22. One of my favorite Ancient Chinese sayings, very roughly and personally translated: "When heaven is about to assign important responsibility to anyone, it will start by making him suffer from frustration, depression, physical exhaustion, hunger, bad fortunes, overall making him grid through crippling mental and physical agony in every aspect of his life. Doing so as a way to prepare him with the iron resilience to take on the impossible task." The way I see it: life will inevitably go south and sh!t will hit the fan, instead of crying about it, put a more positive and productive spin on it. See the events as an opportunities to train yourself to be more resilience. This kinda mentality has helped me so much coping life. Ex: I was job searching 2 years ago and went through anger, frustration, depression for about 5 months with companies giving me false promises, embarrassments, and confusions. What I learned was that: reality will throw stones at you, don't get emotional about it, get proactive to handle it. Then after a while, things might get even worse, but if you keep pushing yourself forward, you might actually reach wherever you want to go.

  23. 0:55 – "sex will disappoint us"….yeah i dont think buddha ever suffered so much from sex lol. All the "west" think about is sex lol. There are so many sufferings within family alone than not being able to last long in bed or not having big butts..
    School of Life should just stick to western philosophy. This video seems too oversimplified and is undermining how deep Eastern Philosophy actually is.

  24. Some of these philosophies helped me accept being forever alone. Funny thing is I came to the same conclusions before knowing they’ve already existed for millennia

  25. I've always loved Eastern philosophy. I love Western philosophy too but there is something that seems a bit more elegant about Eastern philosophy.

  26. But why should one show compassion for those who we are tempted to dismiss and detest? Would it be worth the energy? I'm not sure if you made the case for why that idea is worth considering.

  27. Nice, insightful and new ideas for me! Thank you for the video! Keep it up with similar and of course different content 🙂

  28. In this world people love the sound of their own thoughts,their own voice more than the truth. Try conscious astral travel, experience the truth personally. All else is vanity.

  29. But as I understood it the Buddha said "All life is suffering" in response to the idea that all life should be in the pursuit of pleasure thus trading one absurd extreme for another thereby creating a "Middle way"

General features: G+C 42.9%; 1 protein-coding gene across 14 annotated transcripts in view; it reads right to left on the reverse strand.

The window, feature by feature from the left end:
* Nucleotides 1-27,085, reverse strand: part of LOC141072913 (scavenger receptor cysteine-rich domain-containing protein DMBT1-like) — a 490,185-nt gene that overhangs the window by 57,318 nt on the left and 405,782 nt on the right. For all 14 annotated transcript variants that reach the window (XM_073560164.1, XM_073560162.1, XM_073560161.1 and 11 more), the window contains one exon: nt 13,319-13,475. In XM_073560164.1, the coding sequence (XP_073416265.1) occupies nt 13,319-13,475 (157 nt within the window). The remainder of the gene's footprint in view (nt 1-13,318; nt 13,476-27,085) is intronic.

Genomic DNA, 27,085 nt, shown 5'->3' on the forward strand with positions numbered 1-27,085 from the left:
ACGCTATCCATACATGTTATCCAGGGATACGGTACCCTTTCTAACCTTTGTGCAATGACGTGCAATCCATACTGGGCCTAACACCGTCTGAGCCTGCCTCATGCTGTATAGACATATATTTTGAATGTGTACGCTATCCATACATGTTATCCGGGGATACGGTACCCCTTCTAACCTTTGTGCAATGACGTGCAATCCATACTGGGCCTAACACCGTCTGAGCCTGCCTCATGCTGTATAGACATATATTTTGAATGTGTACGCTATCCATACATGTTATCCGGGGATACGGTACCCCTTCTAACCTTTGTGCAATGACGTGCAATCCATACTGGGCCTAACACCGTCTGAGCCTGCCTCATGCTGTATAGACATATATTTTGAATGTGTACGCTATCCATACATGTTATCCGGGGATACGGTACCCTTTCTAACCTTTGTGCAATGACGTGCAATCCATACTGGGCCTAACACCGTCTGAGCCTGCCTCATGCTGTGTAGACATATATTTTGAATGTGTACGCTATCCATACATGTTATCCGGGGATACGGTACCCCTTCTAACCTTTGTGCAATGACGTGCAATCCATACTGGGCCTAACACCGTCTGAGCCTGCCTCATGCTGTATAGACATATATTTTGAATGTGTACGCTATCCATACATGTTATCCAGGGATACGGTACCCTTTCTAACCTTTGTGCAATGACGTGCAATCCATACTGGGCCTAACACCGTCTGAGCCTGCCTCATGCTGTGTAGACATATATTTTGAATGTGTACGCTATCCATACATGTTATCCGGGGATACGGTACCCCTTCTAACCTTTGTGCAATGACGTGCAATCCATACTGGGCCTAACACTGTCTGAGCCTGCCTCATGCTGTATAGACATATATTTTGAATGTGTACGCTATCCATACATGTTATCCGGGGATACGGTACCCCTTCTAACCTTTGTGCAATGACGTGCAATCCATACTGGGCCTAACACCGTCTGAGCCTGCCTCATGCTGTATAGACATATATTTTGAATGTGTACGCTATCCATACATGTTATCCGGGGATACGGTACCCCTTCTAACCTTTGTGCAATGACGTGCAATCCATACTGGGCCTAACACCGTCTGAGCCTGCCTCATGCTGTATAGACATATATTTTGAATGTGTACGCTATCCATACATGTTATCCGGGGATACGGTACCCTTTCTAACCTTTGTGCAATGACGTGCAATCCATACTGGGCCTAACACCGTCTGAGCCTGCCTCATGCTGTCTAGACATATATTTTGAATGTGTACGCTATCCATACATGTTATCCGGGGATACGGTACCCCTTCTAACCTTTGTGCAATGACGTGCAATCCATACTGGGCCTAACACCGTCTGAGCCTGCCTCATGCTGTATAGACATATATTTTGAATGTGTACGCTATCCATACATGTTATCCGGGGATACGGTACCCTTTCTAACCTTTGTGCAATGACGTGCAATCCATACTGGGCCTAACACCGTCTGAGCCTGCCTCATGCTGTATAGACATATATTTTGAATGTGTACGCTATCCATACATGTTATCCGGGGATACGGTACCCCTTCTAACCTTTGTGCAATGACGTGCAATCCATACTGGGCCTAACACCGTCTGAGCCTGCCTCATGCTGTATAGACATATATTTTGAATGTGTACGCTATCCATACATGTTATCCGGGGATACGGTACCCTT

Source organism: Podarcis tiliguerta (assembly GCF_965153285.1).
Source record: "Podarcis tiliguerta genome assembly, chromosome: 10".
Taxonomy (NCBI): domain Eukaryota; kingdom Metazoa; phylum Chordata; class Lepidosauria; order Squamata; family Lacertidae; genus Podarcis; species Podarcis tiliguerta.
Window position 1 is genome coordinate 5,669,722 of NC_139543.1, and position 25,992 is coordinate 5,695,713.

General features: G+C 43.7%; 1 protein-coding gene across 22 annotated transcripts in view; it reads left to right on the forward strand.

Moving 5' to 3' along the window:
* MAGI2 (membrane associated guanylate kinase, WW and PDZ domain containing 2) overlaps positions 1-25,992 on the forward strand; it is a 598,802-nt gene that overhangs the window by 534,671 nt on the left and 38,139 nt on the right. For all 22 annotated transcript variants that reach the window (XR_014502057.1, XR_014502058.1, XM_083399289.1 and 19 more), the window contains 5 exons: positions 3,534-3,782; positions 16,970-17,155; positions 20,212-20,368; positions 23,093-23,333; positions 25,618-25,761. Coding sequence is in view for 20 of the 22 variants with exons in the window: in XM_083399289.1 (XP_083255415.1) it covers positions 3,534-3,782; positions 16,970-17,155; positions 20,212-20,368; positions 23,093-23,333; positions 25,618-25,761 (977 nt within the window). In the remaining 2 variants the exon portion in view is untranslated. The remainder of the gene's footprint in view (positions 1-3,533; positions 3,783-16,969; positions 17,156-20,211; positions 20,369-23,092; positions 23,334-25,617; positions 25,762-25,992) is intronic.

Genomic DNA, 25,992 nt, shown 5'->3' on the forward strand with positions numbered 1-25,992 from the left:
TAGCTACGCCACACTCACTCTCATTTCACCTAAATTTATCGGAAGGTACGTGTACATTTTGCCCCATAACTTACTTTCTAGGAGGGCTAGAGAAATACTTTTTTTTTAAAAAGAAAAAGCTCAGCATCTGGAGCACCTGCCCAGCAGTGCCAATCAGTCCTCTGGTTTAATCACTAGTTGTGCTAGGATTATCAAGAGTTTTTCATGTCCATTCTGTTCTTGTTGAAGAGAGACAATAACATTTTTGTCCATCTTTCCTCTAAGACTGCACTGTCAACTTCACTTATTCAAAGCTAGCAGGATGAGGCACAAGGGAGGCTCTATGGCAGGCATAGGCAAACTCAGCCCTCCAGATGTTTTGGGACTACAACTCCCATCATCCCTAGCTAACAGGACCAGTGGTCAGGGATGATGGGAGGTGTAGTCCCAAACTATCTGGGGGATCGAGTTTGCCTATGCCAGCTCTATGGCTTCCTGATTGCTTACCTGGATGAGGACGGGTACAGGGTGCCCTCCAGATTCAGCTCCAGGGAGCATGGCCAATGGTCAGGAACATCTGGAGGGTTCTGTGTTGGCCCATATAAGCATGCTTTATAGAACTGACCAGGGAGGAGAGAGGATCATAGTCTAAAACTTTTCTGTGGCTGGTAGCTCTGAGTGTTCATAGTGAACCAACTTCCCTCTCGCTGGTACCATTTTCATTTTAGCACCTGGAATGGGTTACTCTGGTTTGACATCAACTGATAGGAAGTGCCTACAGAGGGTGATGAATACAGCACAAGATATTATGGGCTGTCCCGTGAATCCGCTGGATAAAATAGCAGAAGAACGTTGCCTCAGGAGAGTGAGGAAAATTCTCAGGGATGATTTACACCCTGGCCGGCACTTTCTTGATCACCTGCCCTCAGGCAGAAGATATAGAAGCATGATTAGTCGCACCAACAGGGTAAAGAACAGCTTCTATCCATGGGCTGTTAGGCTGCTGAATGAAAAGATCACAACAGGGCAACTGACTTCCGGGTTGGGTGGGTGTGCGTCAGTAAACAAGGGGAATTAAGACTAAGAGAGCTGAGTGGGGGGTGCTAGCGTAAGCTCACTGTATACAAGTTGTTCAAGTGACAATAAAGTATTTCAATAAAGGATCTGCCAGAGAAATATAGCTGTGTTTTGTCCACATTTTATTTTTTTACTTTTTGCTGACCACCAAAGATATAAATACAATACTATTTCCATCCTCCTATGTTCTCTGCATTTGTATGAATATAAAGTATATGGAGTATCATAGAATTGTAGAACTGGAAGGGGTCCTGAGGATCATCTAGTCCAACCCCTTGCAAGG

30. The first noble truth in Buddhism is "life is awry or Dukkha"
    "the existence is imperfect. There's always something going wrong or unsatisfying among all happened"
    "Today we are young, 20 years old, fresh and strong, pretty or handsome, but 15 years later, something is going on with our body, not as beauty as 15 years ago, not as strong as 15 years ago. We need to do something to nurture our freshness or healthy."
    "Today is a sunny day, and I and friends are having appointment tomorrow we will hangout somewhere, but at the next day it is impromptu or out of sudden the heavy rain fall when we were about to hangout, what we need to do is wait until the rain stop."
    That what Buddhist follower must comprehend about life, to let them understand that it is natural phenomena, and let Buddhist understand how useless and unworthy to be despaired for any circumstances or situation that they are deal with. Instead of angry, Lord want us to face all problem nicely and wisely, not rebel on it or cry, not violently or gloomy mood.

  31. I tried to practice the second point – Metta…. I imagined Donald Trump but i face some difficulties with my meditation visualization. At some point he tries to grab my pussy.

  32. It would be nice if you did a series on Eastern Philosophers like you have for Western Philosophy. I would love to see this… and then maybe even some philosophy from more modern thinkers, perhaps even some female philosophers since I know historically it is a male dominated field.